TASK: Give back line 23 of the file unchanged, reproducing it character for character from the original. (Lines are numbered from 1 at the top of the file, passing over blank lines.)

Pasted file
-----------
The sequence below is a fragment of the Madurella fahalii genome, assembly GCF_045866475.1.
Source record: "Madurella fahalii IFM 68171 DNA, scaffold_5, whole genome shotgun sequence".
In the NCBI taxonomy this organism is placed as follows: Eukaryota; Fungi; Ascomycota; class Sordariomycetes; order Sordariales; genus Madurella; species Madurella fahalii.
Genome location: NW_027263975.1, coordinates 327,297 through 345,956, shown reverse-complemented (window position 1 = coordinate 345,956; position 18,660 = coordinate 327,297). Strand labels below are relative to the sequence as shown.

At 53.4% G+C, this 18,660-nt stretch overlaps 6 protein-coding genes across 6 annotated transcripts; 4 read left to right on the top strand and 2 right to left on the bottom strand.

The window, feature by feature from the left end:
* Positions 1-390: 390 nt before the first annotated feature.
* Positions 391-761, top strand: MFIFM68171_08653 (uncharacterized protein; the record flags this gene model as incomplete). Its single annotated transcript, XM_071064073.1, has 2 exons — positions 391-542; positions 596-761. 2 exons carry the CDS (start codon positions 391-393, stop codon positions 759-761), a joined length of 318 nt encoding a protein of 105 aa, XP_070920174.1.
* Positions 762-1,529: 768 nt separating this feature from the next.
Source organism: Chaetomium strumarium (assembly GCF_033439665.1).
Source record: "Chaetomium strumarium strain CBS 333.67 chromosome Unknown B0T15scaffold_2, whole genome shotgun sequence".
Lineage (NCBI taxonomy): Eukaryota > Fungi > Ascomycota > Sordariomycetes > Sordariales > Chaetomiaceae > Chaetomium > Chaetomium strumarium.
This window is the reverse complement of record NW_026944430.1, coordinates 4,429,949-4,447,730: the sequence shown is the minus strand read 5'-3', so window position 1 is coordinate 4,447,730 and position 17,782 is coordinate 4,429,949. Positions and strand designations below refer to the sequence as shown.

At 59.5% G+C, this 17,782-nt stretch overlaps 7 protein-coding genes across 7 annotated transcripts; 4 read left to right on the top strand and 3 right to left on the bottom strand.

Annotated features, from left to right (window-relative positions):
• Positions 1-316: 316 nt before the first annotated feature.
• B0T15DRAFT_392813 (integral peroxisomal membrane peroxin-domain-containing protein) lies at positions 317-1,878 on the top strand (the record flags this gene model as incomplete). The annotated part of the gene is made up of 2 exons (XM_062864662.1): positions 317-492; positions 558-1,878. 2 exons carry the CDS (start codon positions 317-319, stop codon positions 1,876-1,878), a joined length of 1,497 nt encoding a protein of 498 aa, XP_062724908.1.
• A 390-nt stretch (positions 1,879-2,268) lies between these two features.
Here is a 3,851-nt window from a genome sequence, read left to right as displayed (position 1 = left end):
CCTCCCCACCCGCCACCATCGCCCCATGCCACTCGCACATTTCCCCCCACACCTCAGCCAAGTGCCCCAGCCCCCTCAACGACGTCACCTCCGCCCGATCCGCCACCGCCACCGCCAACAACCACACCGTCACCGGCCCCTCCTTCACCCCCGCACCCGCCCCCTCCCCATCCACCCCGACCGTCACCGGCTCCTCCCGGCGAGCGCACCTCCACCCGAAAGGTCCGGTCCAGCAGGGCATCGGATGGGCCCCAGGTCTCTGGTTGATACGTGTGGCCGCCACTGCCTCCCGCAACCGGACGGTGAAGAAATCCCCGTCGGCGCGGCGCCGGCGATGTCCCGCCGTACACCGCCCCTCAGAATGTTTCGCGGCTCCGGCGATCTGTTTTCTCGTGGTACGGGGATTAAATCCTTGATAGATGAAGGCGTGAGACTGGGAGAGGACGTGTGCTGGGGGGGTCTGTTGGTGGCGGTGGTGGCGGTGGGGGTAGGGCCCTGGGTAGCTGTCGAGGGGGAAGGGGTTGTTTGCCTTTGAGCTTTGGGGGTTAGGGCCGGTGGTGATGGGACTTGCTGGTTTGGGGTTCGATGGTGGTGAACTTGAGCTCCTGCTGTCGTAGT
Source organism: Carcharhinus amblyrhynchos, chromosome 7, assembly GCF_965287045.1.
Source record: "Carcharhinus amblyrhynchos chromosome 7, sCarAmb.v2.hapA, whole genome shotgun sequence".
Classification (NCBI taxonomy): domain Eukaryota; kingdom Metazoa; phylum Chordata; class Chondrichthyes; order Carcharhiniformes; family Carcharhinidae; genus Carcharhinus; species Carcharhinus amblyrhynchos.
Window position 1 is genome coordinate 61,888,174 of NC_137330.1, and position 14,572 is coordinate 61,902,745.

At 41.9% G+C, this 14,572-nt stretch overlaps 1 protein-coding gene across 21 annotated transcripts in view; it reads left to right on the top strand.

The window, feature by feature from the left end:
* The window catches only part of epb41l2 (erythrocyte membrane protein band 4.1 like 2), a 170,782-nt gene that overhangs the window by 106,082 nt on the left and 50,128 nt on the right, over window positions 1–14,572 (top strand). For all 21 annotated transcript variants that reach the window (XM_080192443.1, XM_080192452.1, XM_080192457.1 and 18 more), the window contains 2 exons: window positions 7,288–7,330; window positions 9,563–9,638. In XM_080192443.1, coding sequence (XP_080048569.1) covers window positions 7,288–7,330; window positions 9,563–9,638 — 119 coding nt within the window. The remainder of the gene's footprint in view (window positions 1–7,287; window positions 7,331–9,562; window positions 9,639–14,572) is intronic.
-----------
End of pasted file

Classification (NCBI taxonomy): domain Eukaryota; kingdom Metazoa; phylum Chordata; class Chondrichthyes; order Carcharhiniformes; family Carcharhinidae; genus Carcharhinus; species Carcharhinus amblyrhynchos.